The Houston Texans may have lost a close game to the Indianapolis Colts last night, but they’re quickly getting a full return on investment in the $100 million deal they gave to defensive lineman J.J. Watt in the off-season.
It was another highlight reel night for Watt, who spent most of his time harassing Colts quarterback Andrew Luck in the backfield and batting down passes. Despite his efforts, the Texans found themselves on the losing end of a 32-28 battle after a drive with less than two minutes in regulation ended on a Ryan Fitzpatrick fumble that was recovered by Indianapolis to end what could have been a game winning drive.
“It’s a tough loss; it is frustrating,” said Watt. “But I really don’t think that it’s – it’s definitely not time to panic. There is no doubt about that. It’s not time to panic. The way this team fights, and the way that these guys battle, and the way we go out there and we give what we have. We just can’t give teams 24 points to start a game.”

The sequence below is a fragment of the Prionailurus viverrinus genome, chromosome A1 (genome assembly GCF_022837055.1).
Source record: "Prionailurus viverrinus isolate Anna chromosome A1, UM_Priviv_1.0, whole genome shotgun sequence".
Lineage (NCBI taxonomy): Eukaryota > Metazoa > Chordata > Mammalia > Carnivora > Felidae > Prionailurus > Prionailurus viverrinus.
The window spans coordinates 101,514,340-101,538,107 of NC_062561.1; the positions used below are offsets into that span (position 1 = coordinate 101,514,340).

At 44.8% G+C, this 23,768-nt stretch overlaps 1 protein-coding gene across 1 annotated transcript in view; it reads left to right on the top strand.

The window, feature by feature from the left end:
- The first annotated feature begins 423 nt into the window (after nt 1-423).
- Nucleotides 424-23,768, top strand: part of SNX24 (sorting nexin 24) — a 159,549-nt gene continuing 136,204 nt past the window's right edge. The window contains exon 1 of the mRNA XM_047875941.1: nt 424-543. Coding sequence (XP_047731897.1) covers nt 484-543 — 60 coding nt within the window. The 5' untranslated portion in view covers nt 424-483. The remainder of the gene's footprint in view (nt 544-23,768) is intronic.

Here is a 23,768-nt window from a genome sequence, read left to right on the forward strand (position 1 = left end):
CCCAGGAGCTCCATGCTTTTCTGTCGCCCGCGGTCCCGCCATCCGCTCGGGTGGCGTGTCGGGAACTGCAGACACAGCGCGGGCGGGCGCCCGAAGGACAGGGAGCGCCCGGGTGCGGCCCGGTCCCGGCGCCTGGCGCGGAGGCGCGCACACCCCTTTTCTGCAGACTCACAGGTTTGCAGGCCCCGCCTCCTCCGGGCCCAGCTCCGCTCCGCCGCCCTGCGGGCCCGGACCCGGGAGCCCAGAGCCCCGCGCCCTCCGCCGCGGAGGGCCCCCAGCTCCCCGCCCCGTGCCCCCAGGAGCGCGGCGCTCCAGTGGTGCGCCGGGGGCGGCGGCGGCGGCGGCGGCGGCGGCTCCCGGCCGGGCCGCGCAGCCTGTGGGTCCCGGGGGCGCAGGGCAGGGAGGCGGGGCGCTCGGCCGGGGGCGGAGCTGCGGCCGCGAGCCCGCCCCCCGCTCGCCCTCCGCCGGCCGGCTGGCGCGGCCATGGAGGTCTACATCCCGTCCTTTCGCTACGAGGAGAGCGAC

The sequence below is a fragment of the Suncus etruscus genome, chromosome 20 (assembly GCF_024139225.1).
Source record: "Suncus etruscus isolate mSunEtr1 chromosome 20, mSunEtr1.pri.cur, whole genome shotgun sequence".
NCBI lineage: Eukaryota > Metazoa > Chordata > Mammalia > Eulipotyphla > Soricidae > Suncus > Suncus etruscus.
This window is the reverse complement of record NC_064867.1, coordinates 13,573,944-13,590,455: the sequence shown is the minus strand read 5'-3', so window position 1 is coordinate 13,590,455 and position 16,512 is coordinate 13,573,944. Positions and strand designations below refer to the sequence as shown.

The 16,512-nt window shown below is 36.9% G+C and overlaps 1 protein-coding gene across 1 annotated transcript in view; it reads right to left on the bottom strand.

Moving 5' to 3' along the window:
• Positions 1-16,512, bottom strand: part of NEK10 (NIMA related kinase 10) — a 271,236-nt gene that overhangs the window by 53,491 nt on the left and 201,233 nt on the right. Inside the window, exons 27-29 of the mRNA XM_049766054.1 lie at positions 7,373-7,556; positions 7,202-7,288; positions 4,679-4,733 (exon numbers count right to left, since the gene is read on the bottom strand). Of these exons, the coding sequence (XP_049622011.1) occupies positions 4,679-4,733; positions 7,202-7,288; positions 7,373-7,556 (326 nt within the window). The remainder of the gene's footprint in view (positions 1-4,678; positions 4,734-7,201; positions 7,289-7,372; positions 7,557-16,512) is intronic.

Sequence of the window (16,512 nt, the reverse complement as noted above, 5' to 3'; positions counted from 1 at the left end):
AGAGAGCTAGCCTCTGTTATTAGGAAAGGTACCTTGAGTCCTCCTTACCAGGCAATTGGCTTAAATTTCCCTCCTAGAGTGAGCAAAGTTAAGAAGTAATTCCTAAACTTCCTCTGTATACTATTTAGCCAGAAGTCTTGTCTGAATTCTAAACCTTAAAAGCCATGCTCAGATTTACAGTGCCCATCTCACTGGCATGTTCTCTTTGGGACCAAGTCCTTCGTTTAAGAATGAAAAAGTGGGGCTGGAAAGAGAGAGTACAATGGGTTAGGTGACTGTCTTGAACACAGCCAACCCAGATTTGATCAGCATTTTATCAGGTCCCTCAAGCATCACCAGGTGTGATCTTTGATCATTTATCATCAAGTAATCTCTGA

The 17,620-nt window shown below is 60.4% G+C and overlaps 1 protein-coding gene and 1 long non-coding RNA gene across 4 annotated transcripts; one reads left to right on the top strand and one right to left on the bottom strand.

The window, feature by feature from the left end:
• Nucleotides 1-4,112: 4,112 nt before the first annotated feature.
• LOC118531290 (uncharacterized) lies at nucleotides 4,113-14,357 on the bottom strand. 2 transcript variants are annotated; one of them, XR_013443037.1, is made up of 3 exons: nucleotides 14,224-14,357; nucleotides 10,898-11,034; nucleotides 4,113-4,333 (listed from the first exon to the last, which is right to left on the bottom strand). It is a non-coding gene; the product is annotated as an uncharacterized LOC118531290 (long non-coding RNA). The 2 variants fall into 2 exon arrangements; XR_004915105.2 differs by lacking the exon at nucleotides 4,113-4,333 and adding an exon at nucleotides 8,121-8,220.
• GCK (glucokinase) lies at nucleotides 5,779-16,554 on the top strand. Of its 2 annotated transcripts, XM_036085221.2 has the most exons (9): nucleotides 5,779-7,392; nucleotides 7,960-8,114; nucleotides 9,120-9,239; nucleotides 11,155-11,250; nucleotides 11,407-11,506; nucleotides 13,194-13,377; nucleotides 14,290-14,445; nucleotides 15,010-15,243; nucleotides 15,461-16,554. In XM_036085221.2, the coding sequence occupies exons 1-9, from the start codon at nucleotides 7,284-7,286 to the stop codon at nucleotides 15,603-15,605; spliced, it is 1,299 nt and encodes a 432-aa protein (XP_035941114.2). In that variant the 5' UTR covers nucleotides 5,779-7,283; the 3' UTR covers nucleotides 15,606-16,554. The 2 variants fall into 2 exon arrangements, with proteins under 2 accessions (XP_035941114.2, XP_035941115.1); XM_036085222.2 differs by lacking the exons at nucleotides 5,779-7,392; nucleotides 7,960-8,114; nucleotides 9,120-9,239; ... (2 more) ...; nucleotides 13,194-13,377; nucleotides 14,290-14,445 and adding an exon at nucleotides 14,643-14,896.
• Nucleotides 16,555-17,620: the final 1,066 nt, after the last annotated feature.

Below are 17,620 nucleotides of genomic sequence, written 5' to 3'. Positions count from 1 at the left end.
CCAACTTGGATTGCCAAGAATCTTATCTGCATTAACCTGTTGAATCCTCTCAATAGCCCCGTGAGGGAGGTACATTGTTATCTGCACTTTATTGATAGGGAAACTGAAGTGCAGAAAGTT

He’s right – it’s on the rest of the team to start producing the way J.J. has this year. Watt has scored three touchdowns: an interception returned for 80 yards, a fumble recovery last night that went 45 yards and a receiving touchdown on offense. The last time a defensive lineman scored three touchdowns in a season was in 1985 by Chicago’s William “The Refrigerator” Perry.
Without Watt, The Texans are not a very good team. With Watt, Houston should be able to squeak its way into the playoffs. But after last night’s loss, the team sits at 3-3. Watt continues to find ways to make impact plays on both sides of the ball in a way that no one in the NFL has quite seen before. But he can only do so much. The Texans used the number one overall pick in the 2014 draft on Jadeveon Clowney, but with Clowney being injured more often than he is healthy, the onus has remained on Watt to carry the team.
While Watt’s continuing to play at a MVP level, mistakes by the offense have also doomed the Texans. At some point, Houston will need to do more to find impact players on the offensive side of the ball to compliment the work that the defense is doing.